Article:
Filling gaps in care for housebound patients

Morgan Liotta

16/03/2020 3:09:15 PM

Daytime home visits for older patients are rare in Australia. One GP wants that to change.

Street mural
Street art commissioned for the Mobile GP project depicts an older member of the local community.

For many housebound older patients, seeing a GP in their own home can be a real boon.
Every week, Melbourne GP Dr Floyd Gomes visits older patients in their own home during the day, as their regular doctor. 
But, from his experience, this is a rarity in Australia.
He believes that there is a significantly under-served population of patients who are housebound – and thus unable to get to a clinic or even have a regular GP.
‘My findings are that there is not an insignificant number of patients in the community who, once they are no longer able to come to a medical clinic, they really lose connection with general practice,’ Dr Gomes told newsGP.
‘At some point these patients cannot physically come [to a clinic] for whatever reason, usually failing health, and the bottom line is you very rarely see that patient again.
‘Something mysterious happens just before they end up going into a nursing home.’
To help address this gap, Dr Gomes established Mobile GP – a free, national service that also aims to increase access to a regular GP for people who are geographically isolated or living with disability.
The service provides administration, reception and billing – the GP receives 100% of the Medicare billing rebates for home care visits.
Dr Gomes also hopes that by recognising the important role GPs play in the community, Mobile GP will help bring the issue to the fore and support those GPs who want to get involved.
While some GPs still do home visits, Dr Gomes said they are ‘as rare as hen’s teeth’.
‘Part of the reason for GPs not getting to do these home visits comes down to the fact it’s hard to make viable,’ he said.
‘The [need] is there, but so far it’s just not viable compared to being in a clinic.’
Travel to a patient’s home and billing can also present as barriers. According to Dr Gomes, the average older patient ‘might struggle’ with being privately billed for a home visit.
In the same way there are some doctors who are willing to work in nursing homes and some who are not, Dr Gomes believes there are also some who would enjoy doing home visits if they were comparable financially to being in a clinic.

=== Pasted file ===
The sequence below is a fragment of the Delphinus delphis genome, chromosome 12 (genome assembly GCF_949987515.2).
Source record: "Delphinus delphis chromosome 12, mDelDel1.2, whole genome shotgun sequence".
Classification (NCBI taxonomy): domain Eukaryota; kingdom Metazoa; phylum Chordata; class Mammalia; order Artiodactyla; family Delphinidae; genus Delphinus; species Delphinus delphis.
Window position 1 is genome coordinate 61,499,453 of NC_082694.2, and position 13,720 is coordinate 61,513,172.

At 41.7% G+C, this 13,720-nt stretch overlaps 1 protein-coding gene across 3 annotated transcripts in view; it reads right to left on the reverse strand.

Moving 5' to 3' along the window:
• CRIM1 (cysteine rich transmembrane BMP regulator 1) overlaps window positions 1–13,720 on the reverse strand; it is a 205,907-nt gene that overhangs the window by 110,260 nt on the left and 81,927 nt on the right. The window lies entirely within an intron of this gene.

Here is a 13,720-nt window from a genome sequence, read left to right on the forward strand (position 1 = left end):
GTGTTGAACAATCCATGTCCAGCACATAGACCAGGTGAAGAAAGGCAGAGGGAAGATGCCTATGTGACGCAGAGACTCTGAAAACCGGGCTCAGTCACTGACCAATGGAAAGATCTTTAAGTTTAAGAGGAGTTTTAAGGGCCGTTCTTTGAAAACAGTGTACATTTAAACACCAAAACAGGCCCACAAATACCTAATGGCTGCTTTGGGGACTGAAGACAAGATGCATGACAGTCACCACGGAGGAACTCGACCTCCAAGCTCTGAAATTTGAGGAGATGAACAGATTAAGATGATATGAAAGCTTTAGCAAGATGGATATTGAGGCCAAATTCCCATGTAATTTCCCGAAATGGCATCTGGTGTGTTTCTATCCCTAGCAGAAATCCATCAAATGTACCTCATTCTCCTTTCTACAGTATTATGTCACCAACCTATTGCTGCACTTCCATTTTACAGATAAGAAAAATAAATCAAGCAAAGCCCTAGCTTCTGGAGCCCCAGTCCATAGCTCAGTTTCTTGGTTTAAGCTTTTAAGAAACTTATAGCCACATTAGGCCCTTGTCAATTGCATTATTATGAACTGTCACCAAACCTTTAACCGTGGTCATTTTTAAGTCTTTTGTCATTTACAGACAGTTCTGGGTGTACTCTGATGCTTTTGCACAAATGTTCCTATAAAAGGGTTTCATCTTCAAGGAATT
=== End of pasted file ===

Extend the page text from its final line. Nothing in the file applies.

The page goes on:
But this element of care is just not ‘the norm’ in Australia – which is what he wants to change.
‘It is rare home visits get done, and the people who do fill that gap are the after-hours locums,’ he said.
‘Some patients may almost have an after-hours locum as their regular GP. They regularly call them to fulfil that need ... and they may end up being a “quasi-regular” doctor.
‘For patients who can visit a GP, that’s great, but often there are people who can’t and they struggle – and that’s what Mobile GP is aimed at.’

Dr Floyd Gomes wants to fill gaps in the cycle of care for older patients and get GPs interested in doing regular visits for housebound patients.

Dr Gomes also acknowledges the often-longstanding nature of the relationship between a patient and their GP, which he hopes will be fostered through the service.
‘It’s really for the goodness [of the doctor–patient relationship] and it’s hard to have anything stable as a service based on that,’ he said.
‘You don’t have as much equipment as you would in a clinic, but ... the relationship you then build is a different one when you see the patient at home.
‘I think there is a real issue with the connection between home care services and primary health. There are distinct siloes and it does change the complexion of care.’
‘How do we best target the home visits that are useful and support the GPs willing to do that job?’ Dr Gomes asked.
‘These are the patients who we are trying to help, because their desire to stay at home is one that should be supported, and more than just in a “home care package” sense – here is a GP to help you stay at home.
‘As a society, if we can allow people to have their last days at home, that is really something that ties off their life.’
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